This is a cool project to reuse an old mobile phone charger. Instead of throwing it away, we're going to turn it into a cool moodlamp!
This version uses a cool wooden circuit board to make assembling the leds and the resistors easy. It's great if soldering irons aren't viable, or you need a quick turn around.
Step 1: What's in the Kit?
If you got a kit from the Bristol mini maker faire, here's what's inside.
Otherwise if you want to try an led moodlamp, here's an instructable that doesn't need a laser cutter!
Or, if you want to try a laser cut circuit board - the files are here. If your material is not 3mm, you'll need to use openscad to regenerate the dxf. Then you'll also need a couple of leds and some resistors.
Step 2: Extra Stuff You'll Need
an old phone charger you don't mind cutting the plug off,
an old roll of tape
Step 3: The Fun Part!
use a pair of wire cutters (or scissors if you don't have any) to cut the end off the phone charger
Step 4: Strip the Wires
we need about 5 cm of individual wires, so strip back the outer layer of the cable. Inside, there will probably be 2 wires of different colours. Here they are black and white. If you have more than 2 wires, don't worry.
Strip the ends of each of the wires inside, so there is about 1cm of bare wire. Twist the strands together to make them neat.
Step 5: Through the Holes...
thread the phone charger cable through the holes on the wooden circuit board. Then, if the cable is yanked, it won't break our circuit.
Step 6: Find the Right Wires and Resistors - the Hard Bit
Leds don't like too much current, or they blow up. And they only work one way round. So we need to find which way round they go, and which resistor to use.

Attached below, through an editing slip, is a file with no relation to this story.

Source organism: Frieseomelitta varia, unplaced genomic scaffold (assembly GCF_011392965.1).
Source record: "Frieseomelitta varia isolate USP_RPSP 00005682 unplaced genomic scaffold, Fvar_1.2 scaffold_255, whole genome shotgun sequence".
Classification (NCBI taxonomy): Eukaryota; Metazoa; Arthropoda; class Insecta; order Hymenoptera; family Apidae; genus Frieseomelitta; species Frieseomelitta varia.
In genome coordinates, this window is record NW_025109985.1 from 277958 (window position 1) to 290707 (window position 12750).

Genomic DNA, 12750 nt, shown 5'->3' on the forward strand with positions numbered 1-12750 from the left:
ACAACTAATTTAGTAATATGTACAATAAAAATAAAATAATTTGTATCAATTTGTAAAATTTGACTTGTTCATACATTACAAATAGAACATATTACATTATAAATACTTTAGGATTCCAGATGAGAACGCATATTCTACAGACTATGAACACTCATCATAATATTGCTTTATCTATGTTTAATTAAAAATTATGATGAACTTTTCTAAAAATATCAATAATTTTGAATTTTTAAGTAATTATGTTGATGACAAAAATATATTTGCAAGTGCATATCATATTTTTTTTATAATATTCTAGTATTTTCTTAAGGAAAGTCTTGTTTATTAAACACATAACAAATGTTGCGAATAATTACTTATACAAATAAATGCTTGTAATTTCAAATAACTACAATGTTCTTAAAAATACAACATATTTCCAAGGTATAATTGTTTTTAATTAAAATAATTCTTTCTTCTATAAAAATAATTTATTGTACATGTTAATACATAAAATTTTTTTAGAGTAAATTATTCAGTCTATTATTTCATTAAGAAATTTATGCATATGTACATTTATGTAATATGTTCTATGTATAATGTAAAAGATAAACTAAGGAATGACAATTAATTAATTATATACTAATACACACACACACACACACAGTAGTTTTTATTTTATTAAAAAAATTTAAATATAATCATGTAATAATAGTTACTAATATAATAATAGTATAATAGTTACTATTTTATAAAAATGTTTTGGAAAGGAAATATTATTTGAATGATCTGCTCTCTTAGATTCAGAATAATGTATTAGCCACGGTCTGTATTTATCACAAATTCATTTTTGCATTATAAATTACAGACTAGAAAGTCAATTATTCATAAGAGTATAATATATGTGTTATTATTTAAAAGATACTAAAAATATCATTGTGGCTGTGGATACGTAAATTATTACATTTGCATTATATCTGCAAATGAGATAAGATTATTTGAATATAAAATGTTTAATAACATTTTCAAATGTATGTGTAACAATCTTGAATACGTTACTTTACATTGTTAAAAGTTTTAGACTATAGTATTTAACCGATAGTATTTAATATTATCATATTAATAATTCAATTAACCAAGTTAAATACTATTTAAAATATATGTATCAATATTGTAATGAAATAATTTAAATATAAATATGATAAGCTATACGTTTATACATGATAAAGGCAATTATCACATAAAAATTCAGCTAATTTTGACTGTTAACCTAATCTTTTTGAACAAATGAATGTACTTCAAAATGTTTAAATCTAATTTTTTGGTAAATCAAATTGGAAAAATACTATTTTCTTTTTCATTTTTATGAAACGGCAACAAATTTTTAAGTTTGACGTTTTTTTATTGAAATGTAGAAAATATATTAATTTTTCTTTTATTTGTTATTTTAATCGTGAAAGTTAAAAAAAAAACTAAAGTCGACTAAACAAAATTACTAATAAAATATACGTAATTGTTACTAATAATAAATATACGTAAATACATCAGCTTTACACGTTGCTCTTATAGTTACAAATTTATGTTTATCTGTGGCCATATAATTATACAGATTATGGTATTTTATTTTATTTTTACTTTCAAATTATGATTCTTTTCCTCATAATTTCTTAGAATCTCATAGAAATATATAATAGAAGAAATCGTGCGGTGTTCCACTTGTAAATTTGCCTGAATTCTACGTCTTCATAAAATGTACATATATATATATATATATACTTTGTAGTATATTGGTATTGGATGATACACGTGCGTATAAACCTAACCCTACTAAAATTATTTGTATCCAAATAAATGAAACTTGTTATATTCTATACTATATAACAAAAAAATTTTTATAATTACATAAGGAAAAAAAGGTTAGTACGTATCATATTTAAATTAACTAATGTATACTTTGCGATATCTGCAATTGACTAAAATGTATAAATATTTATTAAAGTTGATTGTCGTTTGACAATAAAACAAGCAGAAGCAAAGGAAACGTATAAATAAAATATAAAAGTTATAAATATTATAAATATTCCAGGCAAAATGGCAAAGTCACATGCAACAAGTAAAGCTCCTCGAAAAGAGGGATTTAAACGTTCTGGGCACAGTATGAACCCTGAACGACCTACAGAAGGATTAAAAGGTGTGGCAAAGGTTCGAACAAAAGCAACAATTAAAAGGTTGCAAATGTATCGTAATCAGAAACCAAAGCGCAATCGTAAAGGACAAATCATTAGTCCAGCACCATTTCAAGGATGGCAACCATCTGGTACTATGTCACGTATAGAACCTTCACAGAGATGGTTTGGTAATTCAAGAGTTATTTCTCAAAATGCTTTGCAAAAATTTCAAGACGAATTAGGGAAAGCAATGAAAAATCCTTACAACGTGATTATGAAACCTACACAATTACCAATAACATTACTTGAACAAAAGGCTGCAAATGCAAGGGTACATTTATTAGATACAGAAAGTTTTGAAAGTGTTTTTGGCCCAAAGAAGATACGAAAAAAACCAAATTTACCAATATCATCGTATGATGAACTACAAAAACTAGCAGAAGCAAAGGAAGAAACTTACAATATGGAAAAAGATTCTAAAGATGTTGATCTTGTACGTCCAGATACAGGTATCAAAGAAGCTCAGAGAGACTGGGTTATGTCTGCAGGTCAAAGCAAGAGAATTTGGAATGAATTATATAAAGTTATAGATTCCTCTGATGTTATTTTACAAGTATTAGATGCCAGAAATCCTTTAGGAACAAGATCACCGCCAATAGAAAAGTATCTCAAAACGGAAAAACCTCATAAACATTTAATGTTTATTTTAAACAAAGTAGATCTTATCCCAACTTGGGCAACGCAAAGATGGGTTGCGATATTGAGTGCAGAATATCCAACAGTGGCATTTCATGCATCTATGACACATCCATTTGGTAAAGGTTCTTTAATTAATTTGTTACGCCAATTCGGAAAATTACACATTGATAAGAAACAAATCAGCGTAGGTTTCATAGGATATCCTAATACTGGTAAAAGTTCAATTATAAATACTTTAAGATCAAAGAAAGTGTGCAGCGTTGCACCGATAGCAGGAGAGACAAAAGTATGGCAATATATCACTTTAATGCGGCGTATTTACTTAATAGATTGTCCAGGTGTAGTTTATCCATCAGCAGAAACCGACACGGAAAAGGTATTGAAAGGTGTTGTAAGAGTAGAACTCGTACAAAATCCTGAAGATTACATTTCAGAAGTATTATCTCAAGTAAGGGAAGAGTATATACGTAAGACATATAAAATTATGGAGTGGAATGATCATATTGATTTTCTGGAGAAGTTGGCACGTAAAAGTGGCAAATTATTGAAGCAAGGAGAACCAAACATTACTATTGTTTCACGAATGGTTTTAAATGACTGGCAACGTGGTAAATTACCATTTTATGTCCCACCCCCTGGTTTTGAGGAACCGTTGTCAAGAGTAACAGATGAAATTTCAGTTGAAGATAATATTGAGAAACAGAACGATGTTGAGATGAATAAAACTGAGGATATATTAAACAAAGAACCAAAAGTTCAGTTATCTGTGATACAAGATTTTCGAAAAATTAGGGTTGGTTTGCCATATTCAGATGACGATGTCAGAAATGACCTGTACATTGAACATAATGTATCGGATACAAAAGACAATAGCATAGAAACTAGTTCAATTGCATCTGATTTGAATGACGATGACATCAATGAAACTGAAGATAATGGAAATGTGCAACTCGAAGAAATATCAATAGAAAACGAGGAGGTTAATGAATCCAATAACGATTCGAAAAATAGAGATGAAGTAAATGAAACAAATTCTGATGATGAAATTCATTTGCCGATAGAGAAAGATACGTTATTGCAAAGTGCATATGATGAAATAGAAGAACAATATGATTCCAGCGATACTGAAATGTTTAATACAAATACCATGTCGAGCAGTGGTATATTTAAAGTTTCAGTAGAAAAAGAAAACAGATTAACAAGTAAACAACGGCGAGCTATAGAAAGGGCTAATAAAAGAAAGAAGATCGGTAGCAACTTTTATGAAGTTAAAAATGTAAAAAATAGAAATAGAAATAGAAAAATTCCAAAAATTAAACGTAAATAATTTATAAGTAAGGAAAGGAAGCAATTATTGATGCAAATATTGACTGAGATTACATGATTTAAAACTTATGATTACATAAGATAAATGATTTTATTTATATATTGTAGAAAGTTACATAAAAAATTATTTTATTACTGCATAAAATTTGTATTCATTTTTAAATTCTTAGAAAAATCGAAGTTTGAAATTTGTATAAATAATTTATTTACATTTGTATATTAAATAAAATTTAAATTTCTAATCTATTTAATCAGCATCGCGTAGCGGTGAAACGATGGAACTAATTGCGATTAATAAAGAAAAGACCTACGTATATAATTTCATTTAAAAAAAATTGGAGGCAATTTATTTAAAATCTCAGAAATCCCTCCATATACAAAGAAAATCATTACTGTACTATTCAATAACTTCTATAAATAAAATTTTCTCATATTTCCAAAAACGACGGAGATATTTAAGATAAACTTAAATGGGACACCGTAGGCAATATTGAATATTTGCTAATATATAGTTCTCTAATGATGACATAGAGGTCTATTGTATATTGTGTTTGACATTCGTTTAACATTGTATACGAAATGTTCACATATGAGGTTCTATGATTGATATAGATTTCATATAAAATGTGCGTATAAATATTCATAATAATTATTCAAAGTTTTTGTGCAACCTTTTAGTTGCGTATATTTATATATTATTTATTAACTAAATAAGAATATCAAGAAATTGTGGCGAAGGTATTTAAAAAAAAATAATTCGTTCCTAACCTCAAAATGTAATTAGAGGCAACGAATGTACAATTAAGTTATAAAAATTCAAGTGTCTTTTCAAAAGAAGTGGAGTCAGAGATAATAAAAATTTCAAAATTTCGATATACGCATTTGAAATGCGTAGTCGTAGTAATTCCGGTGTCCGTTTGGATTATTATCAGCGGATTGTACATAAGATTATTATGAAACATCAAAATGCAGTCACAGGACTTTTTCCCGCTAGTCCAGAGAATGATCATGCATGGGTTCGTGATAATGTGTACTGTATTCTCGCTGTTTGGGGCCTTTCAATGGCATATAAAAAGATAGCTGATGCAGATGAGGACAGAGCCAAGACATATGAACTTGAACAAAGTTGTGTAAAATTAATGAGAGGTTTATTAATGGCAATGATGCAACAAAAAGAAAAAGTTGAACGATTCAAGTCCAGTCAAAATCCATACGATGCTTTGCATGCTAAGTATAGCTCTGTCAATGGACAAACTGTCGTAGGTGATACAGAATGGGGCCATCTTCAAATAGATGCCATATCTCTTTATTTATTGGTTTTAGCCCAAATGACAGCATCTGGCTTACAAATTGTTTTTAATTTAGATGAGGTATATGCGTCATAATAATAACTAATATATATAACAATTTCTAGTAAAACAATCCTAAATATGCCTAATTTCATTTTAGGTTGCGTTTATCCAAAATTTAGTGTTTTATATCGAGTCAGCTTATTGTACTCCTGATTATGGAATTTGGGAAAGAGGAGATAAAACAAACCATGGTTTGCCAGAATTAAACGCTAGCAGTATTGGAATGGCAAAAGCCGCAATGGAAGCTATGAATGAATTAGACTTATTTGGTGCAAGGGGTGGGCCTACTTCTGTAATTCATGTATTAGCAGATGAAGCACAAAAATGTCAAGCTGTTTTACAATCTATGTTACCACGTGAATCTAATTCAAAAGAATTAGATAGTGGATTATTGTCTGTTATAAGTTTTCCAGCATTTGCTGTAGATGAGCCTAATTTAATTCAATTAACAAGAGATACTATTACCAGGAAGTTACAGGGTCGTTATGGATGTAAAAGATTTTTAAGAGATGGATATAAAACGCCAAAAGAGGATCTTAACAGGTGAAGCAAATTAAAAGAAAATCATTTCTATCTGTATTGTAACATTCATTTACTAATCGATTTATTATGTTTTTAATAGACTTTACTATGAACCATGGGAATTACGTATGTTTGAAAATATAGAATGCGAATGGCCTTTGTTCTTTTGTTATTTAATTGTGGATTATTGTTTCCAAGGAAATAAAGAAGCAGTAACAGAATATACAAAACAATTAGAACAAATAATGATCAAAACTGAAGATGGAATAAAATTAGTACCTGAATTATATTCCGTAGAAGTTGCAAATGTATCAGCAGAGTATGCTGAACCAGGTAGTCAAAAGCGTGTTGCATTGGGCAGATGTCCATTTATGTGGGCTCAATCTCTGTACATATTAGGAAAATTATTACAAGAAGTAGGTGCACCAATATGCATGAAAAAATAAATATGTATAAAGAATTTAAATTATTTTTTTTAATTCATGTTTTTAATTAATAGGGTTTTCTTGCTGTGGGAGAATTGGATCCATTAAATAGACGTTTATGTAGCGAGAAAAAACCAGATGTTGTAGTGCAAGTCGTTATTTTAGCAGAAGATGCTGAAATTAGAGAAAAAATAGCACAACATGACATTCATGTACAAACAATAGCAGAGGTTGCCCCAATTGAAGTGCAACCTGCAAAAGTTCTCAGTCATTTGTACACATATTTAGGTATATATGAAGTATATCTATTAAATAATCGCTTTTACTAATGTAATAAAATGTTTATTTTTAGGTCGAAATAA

The kit gives you 2 sizes of resistor, so you've got some options. Use the picture on this page to work out the values in your kit. We'll try the biggest value first, and then if the led is too dim, we can use the lower value.
Start with one led, and hold one of the phone charger wires on one leg, and the other phone charger wire on the leg of the resistor. Touch the other leg of the resistor to the other leg of the led and see if it lights up. If not, try turning round the led. You can find out why leds need to be the right way round here.
Make a note of which wire connects to the shorter (negative) leg of the led. That's the negative wire. The other wire is the positive wire. In this case, the black wire is negative, and the white wire is positive.
If your phone charger has more than 2 wires, you'll have to try every combination until you find it!
If the led is too dim, then you can try the lower value resistor. The lower value lets more current through, which makes the led brighter. If the led is too bright though, you'll notice the resistor getting hot, and the led will probably die within months rather than years.
Step 7: Add an Led
Put the led's short leg (negative) in the small hole and it's longer (positive) leg in the big rectangular hole. Put the resistor in the hole shown.
Step 8: Twisting the Wires
Turn the board over and twist together the wires
Step 9: The Next Led
Now go back to step 5 to get the other led's resistor.
Then add the led and the resistor as before.
Step 10: Start Plugging
The wooden circuit board works by using a push fit plug to hold all these wires together. Make sure you get the positive wire (if you've forgot, you can always test first), then hold it and the led's legs in the middle of the plug hole.
Push the plug gently on top, and make sure all 3 wires still in place!
Step 11: Push It Home
Then push the plug with both thumbs all the way in to the hole, it should click into place.
Step 12: 2nd Plug
Do the same with the second plug and the negative wire.
Step 13: Turn It On
Plug in the phone charger and both leds should light up! If not, then some of the wires must be the wrong way round. If you're careful you can get the plugs out by gently squeezing them from the back, but they're not really designed to be used twice. They might need gluing in place the second time.
Step 14: Cut a Slot
cut a slot in the tape reel to let the cable out.
Step 15: And Push the Circuit Board Inside!
Now you're ready to add a shade. Tracing paper, felt pens, thin paper, hole punches, paint, whatever you fancy.
See here for some inspiration.
Participated in the
Lamps & Lighting Contest